All of the NetBSD kernel and most of the core userland source code is released under the terms of the BSD License (two, three, and four-clause variants). This essentially allows everyone to use, modify, redistribute or sell it as they wish, as long as they do not remove the copyright notice and license text (the four-clause variants also include terms relating to publicity material). Thus, the development of products based on NetBSD is possible without having to make modifications to the source code public. In contrast, the GPL, which does not apply to NetBSD, stipulates that changes to source code of a product must be released to the product recipient when products derived from those changes are released.
As for packages, the installed software licenses may be controlled by modifying the list of allowed licenses in the pkgsrc configuration file.
NASA Lewis Research Center – Satellite Networks and Architectures Branch use NetBSD almost exclusively in their investigation of TCP for use in satellite networks.
KAME project – A research group for implementing IPv6, IPsec and other recent TCP/IP related technologies into BSD UNIX kernels, under BSD license.
NEC Europe Ltd. established the Network Laboratories in Heidelberg, Germany in 1997, as NEC’s third research facility in Europe. The Heidelberg labs focus on software-oriented research and development for the next generation Internet.
SAMS-II Project – Space Acceleration Measurement System II. NASA will be measuring the mi- crogravity environment on the International Space Station using a distributed system, consisting of NetBSD.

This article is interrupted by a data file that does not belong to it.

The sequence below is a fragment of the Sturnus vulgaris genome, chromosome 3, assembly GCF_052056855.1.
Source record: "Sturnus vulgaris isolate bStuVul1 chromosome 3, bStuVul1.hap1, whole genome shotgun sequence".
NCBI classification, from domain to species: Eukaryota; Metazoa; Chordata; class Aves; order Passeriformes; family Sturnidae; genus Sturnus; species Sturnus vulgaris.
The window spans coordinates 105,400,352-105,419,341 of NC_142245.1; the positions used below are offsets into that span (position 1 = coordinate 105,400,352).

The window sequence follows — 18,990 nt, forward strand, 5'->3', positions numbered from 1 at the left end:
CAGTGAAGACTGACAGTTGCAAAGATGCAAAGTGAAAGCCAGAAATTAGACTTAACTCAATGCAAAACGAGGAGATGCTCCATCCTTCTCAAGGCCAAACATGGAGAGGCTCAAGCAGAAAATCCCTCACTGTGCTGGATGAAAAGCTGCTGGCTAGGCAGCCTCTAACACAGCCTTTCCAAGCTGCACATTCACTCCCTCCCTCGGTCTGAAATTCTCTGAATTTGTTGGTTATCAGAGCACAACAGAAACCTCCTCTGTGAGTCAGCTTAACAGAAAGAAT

Who uses NetBSD?
Arcapos point-of-sale terminals are known for their excellent user friendliness and extreme robustness. The (commercial) arcapos applications (point-of-sale, infokiosks) are 100 percent made in Switzerland. NetBSD is not only used as the operating system of choice for arcapos, but also has been extended by the arcapos team to be the best open-source platform available for point-of-sale and related applications.
CentreCOM WR54-ID by Allied Telesys, Co is a wavelan router based on NetBSD.
The Champaign-Urbana Community Wireless Network releases an open source wireless system based on NetBSD.
fdgw is a one floppy version of NetBSD/i386. It can run on old machines without HDD. You can use it as a small router, natbox or ADSL router. It is a minimal operating system.
g4u is a NetBSD-based boot floppy/CD-ROM that allows easy cloning of PC hard disks to deploy a common setup on a number of PCs using FTP.